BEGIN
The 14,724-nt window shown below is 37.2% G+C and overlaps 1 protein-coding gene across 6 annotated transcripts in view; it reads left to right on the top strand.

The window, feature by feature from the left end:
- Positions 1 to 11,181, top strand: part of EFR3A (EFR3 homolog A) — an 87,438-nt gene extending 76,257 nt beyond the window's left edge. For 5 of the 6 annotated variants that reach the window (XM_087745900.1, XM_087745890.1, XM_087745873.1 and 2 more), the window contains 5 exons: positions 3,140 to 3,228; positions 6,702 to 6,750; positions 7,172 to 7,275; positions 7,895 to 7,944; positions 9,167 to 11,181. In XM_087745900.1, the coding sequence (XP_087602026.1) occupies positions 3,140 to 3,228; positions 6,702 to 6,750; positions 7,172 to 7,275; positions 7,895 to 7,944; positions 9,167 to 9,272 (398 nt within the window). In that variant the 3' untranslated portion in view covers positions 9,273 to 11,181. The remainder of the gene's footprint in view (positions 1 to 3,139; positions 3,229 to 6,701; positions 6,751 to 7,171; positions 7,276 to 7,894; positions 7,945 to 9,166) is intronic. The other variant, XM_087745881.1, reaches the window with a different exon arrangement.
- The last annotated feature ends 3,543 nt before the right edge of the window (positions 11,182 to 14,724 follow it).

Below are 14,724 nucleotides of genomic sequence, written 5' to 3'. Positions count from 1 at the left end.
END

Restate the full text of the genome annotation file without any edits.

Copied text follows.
The 14,724-nt window shown below is 37.2% G+C and overlaps 1 protein-coding gene across 6 annotated transcripts in view; it reads left to right on the top strand.

The window, feature by feature from the left end:
- Positions 1 to 11,181, top strand: part of EFR3A (EFR3 homolog A) — an 87,438-nt gene extending 76,257 nt beyond the window's left edge. For 5 of the 6 annotated variants that reach the window (XM_087745900.1, XM_087745890.1, XM_087745873.1 and 2 more), the window contains 5 exons: positions 3,140 to 3,228; positions 6,702 to 6,750; positions 7,172 to 7,275; positions 7,895 to 7,944; positions 9,167 to 11,181. In XM_087745900.1, the coding sequence (XP_087602026.1) occupies positions 3,140 to 3,228; positions 6,702 to 6,750; positions 7,172 to 7,275; positions 7,895 to 7,944; positions 9,167 to 9,272 (398 nt within the window). In that variant the 3' untranslated portion in view covers positions 9,273 to 11,181. The remainder of the gene's footprint in view (positions 1 to 3,139; positions 3,229 to 6,701; positions 6,751 to 7,171; positions 7,276 to 7,894; positions 7,945 to 9,166) is intronic. The other variant, XM_087745881.1, reaches the window with a different exon arrangement.
- The last annotated feature ends 3,543 nt before the right edge of the window (positions 11,182 to 14,724 follow it).

Below are 14,724 nucleotides of genomic sequence, written 5' to 3'. Positions count from 1 at the left end.